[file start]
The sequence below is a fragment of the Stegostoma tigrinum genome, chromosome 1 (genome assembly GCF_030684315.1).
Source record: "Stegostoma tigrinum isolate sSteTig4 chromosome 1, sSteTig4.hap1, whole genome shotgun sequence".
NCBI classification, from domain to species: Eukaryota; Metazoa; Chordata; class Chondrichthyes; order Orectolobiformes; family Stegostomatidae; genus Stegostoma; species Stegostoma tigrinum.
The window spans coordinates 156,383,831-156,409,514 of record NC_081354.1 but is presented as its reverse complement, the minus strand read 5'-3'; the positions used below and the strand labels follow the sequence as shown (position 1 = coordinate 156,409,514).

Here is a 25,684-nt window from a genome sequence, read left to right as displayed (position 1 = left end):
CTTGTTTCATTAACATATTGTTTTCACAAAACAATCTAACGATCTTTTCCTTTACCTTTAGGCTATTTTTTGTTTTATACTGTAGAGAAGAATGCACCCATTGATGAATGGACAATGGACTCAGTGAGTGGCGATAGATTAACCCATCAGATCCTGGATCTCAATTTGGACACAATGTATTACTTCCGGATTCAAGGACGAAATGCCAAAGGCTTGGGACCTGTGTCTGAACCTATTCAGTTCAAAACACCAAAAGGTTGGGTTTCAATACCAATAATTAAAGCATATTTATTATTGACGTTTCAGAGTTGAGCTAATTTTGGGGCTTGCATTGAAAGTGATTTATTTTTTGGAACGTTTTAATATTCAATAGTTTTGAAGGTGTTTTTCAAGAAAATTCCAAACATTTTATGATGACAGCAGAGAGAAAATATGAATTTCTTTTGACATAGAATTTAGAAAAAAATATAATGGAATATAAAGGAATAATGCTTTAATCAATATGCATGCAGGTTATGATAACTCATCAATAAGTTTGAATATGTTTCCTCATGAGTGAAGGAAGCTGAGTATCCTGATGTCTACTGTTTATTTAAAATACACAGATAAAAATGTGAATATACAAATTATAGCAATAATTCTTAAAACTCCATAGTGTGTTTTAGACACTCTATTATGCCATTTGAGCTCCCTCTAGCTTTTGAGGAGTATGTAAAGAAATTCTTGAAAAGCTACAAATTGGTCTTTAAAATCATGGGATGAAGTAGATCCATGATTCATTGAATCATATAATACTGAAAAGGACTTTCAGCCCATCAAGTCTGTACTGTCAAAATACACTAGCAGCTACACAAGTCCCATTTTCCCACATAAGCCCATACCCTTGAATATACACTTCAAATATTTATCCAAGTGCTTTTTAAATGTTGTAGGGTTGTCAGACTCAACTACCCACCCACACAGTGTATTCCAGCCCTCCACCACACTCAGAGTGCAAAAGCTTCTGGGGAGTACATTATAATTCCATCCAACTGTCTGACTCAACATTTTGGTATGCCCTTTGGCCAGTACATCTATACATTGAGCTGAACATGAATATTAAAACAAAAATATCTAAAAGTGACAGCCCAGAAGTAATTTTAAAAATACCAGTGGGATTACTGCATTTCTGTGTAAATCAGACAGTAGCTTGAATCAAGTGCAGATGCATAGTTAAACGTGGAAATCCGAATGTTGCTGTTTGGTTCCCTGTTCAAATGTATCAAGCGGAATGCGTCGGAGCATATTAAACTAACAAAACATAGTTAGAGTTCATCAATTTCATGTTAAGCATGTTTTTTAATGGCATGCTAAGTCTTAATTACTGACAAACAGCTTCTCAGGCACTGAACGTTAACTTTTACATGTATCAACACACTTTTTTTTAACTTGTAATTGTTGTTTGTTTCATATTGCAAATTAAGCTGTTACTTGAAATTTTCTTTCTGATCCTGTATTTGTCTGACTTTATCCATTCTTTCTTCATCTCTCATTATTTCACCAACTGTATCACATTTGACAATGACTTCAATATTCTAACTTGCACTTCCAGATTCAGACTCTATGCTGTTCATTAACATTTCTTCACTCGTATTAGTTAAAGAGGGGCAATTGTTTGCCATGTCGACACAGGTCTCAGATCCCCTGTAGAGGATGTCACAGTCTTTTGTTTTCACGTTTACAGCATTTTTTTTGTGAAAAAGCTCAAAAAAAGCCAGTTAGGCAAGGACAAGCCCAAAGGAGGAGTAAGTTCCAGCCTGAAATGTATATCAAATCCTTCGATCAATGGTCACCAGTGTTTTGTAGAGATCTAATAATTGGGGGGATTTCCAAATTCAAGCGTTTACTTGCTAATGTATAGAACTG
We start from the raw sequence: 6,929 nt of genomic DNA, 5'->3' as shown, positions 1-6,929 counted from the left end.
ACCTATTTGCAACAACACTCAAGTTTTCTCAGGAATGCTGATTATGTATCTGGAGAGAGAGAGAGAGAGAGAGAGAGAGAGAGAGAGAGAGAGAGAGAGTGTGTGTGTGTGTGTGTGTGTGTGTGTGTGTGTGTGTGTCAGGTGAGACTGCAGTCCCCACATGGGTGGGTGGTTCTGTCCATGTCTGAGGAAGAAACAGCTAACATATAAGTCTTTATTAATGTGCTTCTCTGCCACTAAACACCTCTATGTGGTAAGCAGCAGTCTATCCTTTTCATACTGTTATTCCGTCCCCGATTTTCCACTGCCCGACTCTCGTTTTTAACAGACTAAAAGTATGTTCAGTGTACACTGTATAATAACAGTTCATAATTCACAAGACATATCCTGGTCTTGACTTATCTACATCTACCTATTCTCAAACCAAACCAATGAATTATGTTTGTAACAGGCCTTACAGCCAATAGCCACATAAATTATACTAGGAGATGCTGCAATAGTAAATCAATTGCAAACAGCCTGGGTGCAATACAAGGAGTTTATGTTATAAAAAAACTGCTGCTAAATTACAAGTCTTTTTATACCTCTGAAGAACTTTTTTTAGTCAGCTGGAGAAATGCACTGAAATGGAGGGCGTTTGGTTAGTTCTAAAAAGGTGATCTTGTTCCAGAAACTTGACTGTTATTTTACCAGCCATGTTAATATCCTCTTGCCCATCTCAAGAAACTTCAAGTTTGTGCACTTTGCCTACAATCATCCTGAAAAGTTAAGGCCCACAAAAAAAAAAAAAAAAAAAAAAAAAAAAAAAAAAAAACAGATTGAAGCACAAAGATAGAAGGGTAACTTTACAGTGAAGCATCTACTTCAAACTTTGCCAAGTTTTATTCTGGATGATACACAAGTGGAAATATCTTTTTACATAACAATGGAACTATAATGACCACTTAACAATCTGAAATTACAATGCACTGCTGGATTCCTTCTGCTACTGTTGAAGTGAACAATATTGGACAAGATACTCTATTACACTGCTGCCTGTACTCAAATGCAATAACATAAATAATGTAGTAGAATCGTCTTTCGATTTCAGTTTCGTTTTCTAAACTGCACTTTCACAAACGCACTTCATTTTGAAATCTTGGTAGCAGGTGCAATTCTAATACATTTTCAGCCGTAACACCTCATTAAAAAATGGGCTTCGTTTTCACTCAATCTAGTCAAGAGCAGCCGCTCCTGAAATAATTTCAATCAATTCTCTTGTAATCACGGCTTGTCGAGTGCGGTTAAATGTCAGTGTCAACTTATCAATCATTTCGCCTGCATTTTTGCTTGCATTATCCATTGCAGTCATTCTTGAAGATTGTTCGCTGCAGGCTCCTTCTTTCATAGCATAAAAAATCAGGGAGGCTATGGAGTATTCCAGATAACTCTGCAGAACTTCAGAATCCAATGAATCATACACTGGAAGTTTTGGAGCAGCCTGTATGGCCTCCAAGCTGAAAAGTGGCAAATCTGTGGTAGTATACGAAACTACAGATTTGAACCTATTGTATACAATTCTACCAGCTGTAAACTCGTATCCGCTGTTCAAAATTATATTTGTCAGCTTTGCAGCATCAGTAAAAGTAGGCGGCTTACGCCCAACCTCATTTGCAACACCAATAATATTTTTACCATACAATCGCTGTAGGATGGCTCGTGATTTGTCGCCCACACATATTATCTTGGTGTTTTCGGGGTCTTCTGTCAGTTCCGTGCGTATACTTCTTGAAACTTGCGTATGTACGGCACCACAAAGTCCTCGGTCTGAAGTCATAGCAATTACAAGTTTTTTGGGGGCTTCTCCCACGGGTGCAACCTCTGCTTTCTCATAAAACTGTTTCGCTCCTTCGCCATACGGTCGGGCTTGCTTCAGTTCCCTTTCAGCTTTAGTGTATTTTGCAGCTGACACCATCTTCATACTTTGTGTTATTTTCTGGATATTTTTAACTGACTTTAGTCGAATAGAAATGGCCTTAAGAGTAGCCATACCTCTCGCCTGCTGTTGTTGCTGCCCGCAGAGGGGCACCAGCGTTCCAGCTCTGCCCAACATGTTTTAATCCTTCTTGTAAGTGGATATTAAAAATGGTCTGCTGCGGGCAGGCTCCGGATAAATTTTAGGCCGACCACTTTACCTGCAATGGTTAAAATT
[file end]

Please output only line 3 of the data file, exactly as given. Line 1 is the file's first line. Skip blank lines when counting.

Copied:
NCBI classification, from domain to species: Eukaryota; Metazoa; Chordata; class Chondrichthyes; order Orectolobiformes; family Stegostomatidae; genus Stegostoma; species Stegostoma tigrinum.